They say warnings come in threes. Here are three things I got so wrong about Americans that all starts with Korean barbecue back in the 1980s.
As a Korean American and the son of immigrants, Korean food wasn’t so hip back when I was growing up in the 80s. Kimchi was food for aliens and it wasn’t part of the fermented revolution to rebalance the good bacteria in your gut. Its ripeness wasn’t compared to exotic cheesemaking, it was a weapon for kids to relieve themselves of bullying for a moment by pointing the finger at the minority du jour. But the homerun Korean dish that was bulletproof? Korean barbecue. Meat. Grilled. Flavored. A bit differently but unified by the gift of the universal flavor of cow fat.
What I didn’t expect was the horror of Americans not wanting to grill their own beef at their table at the restaurant. These were people who boasted of backyard barbecue grills, weekends perfecting the perfect grilled steaks and hot dogs and competing who had the best technique. What better way to have it your way than at the table at the restaurant and cut out all the cleaning and the hassle of firing up the grill especially if it wasn’t a fourth of July weekend?
What I got wrong #1: When Americans go to restaurants, they want to be SERVED. More than the food itself, the experience of being catered to and in effect reliving a past where black and brown bodies gave them status is what the restaurant trip was designed for. The food is feeding the EGO not the BODY.
I thought higher quality food and the ability to be the master of your own meat would trump the need to be served. Nope.
Fast forward to the debacle over Colin Kapernick kneeling during the national anthem at football games. ‘Americans’ got so angry at the so-called display of disrespect. In almost every culture, and especially Asian cultures, kneeling is a sign of utmost humility. If one were to objectively assess who is displaying more respect in front of a flag, it would be the quiet one kneeling, not the one who is standing with a beer hat that mainlines Budweiser to his throat.
What I thought: Americans would see the kneeling as a sign of greater respect for the country. Soldiers, ahem, White American soldiers are depicted kneeling in front of the flag in many patriotic depictions. Kneeling requires great humility and the overcoming pride. Chinese emperors would force foreign diplomats to kneel before them before convening their meetings and many Europeans simply would not do it. Kneeling is incredibly self-sacrificing and a sign of respect, not disrespect.
What I got wrong #2: Kneeling triggered Americans’ (by now you should probably catch on to my definition of ‘Americans’ as NOT ALL Americans, but just the racist or psychopathic ones) guilt complex. Seeing another man kneel triggers a deep human emotion. For normal people it prompts sympathy, respect and reverence. For the psychopaths, revulsion and envy because they could never have the confidence to do the same. It brings them pain so they had to destroy Colin to relieve their suffering.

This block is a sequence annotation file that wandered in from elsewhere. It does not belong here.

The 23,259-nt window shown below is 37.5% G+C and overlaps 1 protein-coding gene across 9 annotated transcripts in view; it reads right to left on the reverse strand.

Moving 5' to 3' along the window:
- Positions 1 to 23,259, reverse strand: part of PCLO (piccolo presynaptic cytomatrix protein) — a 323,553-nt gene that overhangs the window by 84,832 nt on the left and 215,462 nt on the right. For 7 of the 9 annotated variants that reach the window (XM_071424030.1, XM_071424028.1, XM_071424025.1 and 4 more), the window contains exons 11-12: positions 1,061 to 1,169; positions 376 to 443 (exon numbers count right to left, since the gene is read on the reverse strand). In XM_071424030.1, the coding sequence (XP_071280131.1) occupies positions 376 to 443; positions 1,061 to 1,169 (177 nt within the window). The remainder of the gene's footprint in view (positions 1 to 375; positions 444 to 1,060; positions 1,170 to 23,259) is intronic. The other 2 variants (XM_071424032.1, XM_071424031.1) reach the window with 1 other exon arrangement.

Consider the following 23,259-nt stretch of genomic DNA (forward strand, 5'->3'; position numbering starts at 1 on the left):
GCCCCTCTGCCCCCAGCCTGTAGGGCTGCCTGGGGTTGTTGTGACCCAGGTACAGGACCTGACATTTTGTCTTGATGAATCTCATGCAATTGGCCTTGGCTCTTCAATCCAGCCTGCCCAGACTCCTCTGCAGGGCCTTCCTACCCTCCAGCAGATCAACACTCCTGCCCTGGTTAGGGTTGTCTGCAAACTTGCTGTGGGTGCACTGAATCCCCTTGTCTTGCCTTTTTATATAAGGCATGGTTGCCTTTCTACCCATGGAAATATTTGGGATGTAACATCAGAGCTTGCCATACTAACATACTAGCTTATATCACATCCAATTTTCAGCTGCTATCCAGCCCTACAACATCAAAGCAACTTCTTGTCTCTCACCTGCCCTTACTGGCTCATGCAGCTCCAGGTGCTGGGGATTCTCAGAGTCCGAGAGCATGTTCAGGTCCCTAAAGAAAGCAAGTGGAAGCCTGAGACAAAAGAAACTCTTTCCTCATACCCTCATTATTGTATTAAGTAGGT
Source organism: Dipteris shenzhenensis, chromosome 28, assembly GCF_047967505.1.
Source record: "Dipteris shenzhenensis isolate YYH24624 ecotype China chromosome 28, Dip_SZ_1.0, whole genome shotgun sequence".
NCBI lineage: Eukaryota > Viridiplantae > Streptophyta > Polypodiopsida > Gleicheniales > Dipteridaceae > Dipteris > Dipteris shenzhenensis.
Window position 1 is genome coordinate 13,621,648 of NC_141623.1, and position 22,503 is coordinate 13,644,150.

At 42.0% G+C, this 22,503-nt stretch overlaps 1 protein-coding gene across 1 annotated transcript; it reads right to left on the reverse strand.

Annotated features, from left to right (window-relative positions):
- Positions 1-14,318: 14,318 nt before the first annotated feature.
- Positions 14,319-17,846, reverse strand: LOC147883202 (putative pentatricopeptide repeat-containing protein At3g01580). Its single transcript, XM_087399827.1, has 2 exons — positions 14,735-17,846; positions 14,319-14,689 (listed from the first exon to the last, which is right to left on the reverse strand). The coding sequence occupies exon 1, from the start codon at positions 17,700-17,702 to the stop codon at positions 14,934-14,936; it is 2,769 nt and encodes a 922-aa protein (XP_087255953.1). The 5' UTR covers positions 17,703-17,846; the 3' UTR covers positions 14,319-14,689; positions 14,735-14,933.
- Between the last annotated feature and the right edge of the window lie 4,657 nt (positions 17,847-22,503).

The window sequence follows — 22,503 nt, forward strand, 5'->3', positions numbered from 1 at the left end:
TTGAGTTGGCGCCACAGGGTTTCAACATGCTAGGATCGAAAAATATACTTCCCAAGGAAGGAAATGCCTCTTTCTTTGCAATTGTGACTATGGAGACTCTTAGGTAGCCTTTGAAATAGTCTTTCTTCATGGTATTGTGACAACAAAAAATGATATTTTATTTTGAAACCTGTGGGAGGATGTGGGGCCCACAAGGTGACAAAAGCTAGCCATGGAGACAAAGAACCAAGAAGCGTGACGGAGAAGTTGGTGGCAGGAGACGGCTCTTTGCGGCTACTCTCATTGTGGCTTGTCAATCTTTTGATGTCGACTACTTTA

And let’s come to where we are today. Masks.
why won’t americans focus on the ppe divide instead?
Americans love to have the latest products and take pride in developing the best in the world. I thought their access to data, science and medical technology would have created the leading face mask market early in the covid-19 crisis. Instead, I saw South Korea take the lead. There should be people arguing over the ‘PPE Divide’ as in those who have access to masks that filter out 94%, 80%, 50% or 0% or aerosol particles from their face masks. And whether the masks are designed to prevent fogging up while wearing glasses or sunglasses and how to increase access while reducing prices. I’m shocked that America was so late to the game with even understanding the aerosol connection with covid-19. People still have subpar masks with virtually no protection. However, the greatest shocker is seeing people not even wanting to wear masks AT ALL.
What I got wrong #3: This one is complicated. To be fair, airborne illnesses at this level is so unimaginable to Americans in 2020 because it’s probably been about four generations since the U.S. saw diseases like tuberculosis ravage communities. Dying from breathing doesn’t seem possible in this day and age in America. But in other parts of the world, it’s not such a distant memory. Hence, faster mask adoption. I thought Americans wouldn’t need to ‘see it to believe it’ as even President Trump attested to after his own positive diagnosis. But the more glaring point I got wrong? Masks make Americans feel like they’re being told what to do. Minorities are always being told what to do. So we’re used to it. White Americans? Not so much. This distorted concept of freedom is the enfant terrible. Childish. The mask threatens their power. A hood enhances false power because it’s secret. But the mask is like a gag. In their eyes. Just go with the brain synapse for a second.
Plus, the mask also gets in their way of trying to tell us what to do when we’re less and less interested in hearing what they have to say. So that just probably pisses them off more.
So these are the three things I got wrong about Americans. It all started with Korean barbecue. I knew something was awry. I should’ve paid more attention. But I was just a kid trying to defend kimchi. And now white guys with beards are bottling it and selling it. Warnings come in threes. But where there’s a warning, there’s also opportunity.